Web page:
Ghetto Fabulous

Les Rita Mitsouko’s “Au Fond du Couloir” sums up the experience of trying to get anywhere—literally or figuratively–in France. The lyrics of bouncy song are instructions for getting into someone’s apartment from the street. Roughly translated into English, here are a couple of verses

You’ve dreamed of coming
Take the stairs
Climb to the third level
And then veer right

The second door on the left
Ignore that one
Continue on, don’t slow down
Don’t stop even if you get lost

There it is! The elevator
Beside the fire extinguisher!
Turn there and
Proceed alongside the pipe

I have to listen to this song to not go insane as I attempt to buy a mattress from IKEA, ask the bank to issue me a working Carte Bleu, and beg the insurance company to respond to a claim. (All efforts failed yesterday, during which time I sat at home waiting for a DHL package to arrive, which of course didn’t, though I got an email today saying they “attempted.”).

This time, for the first time, it has added up to me wanting to give up on France. My view of the country I have loved for so long is sliding from the crown jewel of Europe to just another failed system akin to Greece. Sadly, most of my friends agree. The New York Times explains that the perfect storm of bad leadership, refusal to innovate, and broken economic policy is dragging France into the gutter. This is a double shame because they country has so much to bank on. Clean water. Farmland. Prestigious luxury products. And consistent immigration, which brings energetic young people and new ideas to this ossified land. (Despite doomsday predictions by right-wing bigots, it has been found to be, overall, good for the economy. Paris is the #1 tourist destination on Earth. Yet customer service remains, largely, laughingly bad.

Expats, how are you coping with France’s decline? I’m so tempted to check out.

5 Responses to “Ghetto Fabulous”

  1. Comment by clbtx | 07/23/13 at 1:44 pm

    I find career options so limited here, particularly if you’re not French and work for a French company. There is hardly any upward mobility if you’re not part of the “grandes ecoles” circles. And, compared to the UK and US, the salaries so low, I can no longer ignore the financial impact of staying here much longer. I mean, I do want to retire some day, and not just on what a government pension would be, assuming those still exist in 20+ years. So, for those reasons, I’ve started to look elsewhere for my next career option. It makes me sad, but I can’t afford to stay here any more.

  2. Comment by J. Bes | 07/23/13 at 2:14 pm

    My husband who is French and I have decided after three years of me living here, enough is enough. We are heading on out!!! This country is just unfriendly and NOTHING goes right. I have spent the most depressing years of my life here and have many expat friends who say the same and are looking for a way out! I don’t blame you. There are so many places on earth to live where you can have a comforting and smooth experience. If you have the opportunity, why stay here?

  3. Comment by Connie | 07/23/13 at 10:01 pm

    I’ve lived in France for several long periods in my life — since 1966 — and now that I’m ready to retire, I’m planning to leave the US for France. It would be impossible for me to live on my combined US social security/French retirement income where I’ve been in recent years, 20 miles from San Francisco. Rent in small-town France is about half what it is in California, and health insurance will remain out of sight until I qualify for Medicare, at age 65 still some time off. Since I’m a legal resident in France, I’m in the system and qualify for various small benefits that really add up. What with affordable public swimming pools, community-based events and classes offered, I’m looking forward to a good last chapter in France. That said, if I were in the middle of my career, France would not be the best choice, too many blocks to advancement.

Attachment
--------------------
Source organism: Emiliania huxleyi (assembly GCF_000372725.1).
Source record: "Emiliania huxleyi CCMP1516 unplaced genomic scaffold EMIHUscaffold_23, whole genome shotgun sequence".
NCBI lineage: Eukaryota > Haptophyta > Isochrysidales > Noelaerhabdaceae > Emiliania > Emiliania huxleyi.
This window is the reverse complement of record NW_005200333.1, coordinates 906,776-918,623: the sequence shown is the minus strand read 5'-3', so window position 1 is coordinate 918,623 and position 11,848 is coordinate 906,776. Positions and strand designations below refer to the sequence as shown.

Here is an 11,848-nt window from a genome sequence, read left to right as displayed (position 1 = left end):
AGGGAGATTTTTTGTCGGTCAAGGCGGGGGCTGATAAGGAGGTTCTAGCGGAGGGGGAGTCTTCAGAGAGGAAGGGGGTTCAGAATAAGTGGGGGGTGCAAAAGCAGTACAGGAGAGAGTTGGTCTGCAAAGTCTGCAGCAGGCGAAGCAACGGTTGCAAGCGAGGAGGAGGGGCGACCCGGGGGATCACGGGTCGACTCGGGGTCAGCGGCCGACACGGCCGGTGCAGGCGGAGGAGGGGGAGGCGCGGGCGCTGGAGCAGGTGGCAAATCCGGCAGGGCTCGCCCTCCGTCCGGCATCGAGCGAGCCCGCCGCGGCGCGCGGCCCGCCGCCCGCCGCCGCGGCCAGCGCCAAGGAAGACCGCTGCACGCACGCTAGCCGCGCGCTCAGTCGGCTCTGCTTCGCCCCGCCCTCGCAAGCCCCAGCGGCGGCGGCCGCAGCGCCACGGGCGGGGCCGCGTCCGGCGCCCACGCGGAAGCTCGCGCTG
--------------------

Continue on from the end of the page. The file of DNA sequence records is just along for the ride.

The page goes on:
4. Comment by Jennifer | 07/24/13 at 3:11 pm

    I think it all depends on where you live and what your lifestyle/life situation is. I have lived in the South of France for 20 years, raising children, tending my veggie patch, being active in serveral associations and giving cooking classes. My husband has a good, stable job. We have a nice quality of life in beautiful surroundings. We can eat local produce and meat, with no worries of consuming massive amounts os GMO’s every day as North Americans pretty much do. I have teenagers and I have always told them that they should go study and work elsewhere when they’re older. They have dual French Canadian citizenship which opens huge doors for them. I accept that they will want to leave, but I have decided that for me, happiness lies here in this malfunctioning but beautiful country that still has some basic principles that are very important to me. So, I can understand why ambitious, city dwellers would want to leave France. It is a depressing place for entrepreneurs and those “on the way up”. But for my lifestyle, and those living a simpler, more rural life, I couldn’t imagine living in a nicer place.

  5. Comment by Charlie | 07/25/13 at 4:40 pm

    I agree with you. I have lived here in France for 8 years and I can no longer deal with the national obsession with the word “non”. No matter what small thing you are trying to accomplish, first you are met with “That is not possible”. Then the discussion starts, and the begging, and finally if you are very lucky you end up at OK. It’s just become too frustrating a place to do business. I have started to process of moving back to the US. I do this with great sadness. I love France and the French people, but the time has come.

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